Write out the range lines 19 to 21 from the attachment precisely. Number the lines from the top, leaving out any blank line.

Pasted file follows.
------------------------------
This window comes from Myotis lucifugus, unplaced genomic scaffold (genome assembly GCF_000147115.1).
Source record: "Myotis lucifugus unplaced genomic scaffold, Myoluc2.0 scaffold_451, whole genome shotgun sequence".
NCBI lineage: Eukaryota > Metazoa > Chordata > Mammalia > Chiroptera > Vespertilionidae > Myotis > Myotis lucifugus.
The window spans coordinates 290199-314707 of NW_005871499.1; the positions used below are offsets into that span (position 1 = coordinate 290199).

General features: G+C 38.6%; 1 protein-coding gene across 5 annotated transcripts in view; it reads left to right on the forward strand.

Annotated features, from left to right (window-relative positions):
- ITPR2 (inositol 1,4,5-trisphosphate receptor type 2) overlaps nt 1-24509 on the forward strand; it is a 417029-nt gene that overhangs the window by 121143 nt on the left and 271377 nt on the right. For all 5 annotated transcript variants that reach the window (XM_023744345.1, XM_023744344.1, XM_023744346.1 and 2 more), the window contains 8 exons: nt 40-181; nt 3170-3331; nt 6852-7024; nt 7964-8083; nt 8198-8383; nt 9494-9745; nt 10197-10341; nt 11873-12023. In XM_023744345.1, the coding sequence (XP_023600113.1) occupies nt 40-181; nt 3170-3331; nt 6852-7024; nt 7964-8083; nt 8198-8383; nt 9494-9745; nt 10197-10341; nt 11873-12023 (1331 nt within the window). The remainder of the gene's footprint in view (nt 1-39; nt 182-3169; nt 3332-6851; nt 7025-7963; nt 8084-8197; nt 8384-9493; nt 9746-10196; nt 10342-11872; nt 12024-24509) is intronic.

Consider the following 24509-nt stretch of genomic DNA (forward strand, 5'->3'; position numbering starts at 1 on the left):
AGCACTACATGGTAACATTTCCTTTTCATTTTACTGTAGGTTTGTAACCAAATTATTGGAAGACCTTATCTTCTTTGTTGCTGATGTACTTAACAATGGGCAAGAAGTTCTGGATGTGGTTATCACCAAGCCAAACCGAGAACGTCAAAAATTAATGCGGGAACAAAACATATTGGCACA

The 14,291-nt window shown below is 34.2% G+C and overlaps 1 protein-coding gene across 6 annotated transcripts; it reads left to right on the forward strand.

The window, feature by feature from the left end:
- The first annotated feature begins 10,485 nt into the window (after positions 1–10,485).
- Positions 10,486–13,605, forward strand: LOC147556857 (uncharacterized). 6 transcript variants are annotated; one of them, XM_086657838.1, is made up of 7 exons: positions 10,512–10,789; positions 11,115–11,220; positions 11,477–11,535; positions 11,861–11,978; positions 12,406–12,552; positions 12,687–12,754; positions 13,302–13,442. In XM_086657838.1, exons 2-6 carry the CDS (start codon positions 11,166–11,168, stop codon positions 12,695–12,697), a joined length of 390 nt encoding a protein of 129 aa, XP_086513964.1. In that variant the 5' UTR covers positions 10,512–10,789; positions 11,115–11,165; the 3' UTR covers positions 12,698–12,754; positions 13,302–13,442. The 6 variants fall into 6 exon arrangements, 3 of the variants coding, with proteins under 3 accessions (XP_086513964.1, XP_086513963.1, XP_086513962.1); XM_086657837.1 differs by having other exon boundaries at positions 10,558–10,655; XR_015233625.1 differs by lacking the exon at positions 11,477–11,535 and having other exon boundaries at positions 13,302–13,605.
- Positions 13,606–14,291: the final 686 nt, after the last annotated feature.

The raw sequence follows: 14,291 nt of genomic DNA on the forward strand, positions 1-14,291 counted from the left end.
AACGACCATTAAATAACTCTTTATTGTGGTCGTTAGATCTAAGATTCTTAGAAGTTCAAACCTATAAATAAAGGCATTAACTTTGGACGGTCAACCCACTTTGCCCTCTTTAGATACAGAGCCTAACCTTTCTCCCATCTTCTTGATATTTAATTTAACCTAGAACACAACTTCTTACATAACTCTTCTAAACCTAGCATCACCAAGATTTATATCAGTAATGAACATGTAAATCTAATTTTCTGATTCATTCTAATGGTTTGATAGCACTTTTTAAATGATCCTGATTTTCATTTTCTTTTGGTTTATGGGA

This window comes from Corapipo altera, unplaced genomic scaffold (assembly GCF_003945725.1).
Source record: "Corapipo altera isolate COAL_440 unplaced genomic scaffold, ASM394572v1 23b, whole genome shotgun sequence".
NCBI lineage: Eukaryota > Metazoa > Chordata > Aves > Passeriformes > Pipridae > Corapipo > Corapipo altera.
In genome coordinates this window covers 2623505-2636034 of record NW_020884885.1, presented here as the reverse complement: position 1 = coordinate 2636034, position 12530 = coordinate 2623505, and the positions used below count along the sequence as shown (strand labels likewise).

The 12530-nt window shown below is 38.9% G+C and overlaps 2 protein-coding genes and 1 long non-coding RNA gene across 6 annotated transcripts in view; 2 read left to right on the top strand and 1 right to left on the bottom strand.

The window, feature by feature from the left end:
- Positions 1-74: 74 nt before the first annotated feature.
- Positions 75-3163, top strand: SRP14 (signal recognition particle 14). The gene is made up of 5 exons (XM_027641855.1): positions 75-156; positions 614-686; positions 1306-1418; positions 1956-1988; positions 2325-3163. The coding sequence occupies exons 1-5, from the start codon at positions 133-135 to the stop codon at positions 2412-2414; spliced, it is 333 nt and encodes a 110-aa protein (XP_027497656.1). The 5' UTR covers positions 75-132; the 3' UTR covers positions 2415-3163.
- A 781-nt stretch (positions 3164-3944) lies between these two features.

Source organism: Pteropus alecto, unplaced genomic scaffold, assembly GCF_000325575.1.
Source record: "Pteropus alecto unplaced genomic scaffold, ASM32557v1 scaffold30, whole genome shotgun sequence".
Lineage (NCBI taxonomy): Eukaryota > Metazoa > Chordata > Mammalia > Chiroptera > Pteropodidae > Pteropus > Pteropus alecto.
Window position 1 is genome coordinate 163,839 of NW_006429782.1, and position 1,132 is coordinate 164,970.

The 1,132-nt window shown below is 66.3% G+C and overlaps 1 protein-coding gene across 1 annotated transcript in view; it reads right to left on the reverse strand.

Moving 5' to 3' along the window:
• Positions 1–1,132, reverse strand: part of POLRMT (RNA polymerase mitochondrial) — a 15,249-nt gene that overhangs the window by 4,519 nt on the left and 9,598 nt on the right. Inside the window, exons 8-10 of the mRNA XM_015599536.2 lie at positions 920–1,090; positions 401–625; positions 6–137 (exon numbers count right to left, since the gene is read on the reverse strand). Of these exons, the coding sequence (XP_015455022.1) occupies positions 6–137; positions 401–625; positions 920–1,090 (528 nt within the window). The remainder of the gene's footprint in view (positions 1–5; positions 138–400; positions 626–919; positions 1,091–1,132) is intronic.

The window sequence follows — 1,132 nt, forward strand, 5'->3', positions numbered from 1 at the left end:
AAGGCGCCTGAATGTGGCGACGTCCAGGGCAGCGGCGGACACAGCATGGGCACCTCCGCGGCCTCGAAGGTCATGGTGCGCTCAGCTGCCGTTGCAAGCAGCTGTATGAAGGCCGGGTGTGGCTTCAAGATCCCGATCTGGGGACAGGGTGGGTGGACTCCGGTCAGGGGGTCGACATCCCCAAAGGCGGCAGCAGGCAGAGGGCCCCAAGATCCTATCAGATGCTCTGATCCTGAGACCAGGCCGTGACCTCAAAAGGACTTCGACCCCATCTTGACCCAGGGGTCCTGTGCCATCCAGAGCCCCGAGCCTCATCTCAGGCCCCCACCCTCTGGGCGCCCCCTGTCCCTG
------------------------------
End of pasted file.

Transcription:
NCBI lineage: Eukaryota > Metazoa > Chordata > Aves > Passeriformes > Pipridae > Corapipo > Corapipo altera.
In genome coordinates this window covers 2623505-2636034 of record NW_020884885.1, presented here as the reverse complement: position 1 = coordinate 2636034, position 12530 = coordinate 2623505, and the positions used below count along the sequence as shown (strand labels likewise).

The 12530-nt window shown below is 38.9% G+C and overlaps 2 protein-coding genes and 1 long non-coding RNA gene across 6 annotated transcripts in view; 2 read left to right on the top strand and 1 right to left on the bottom strand.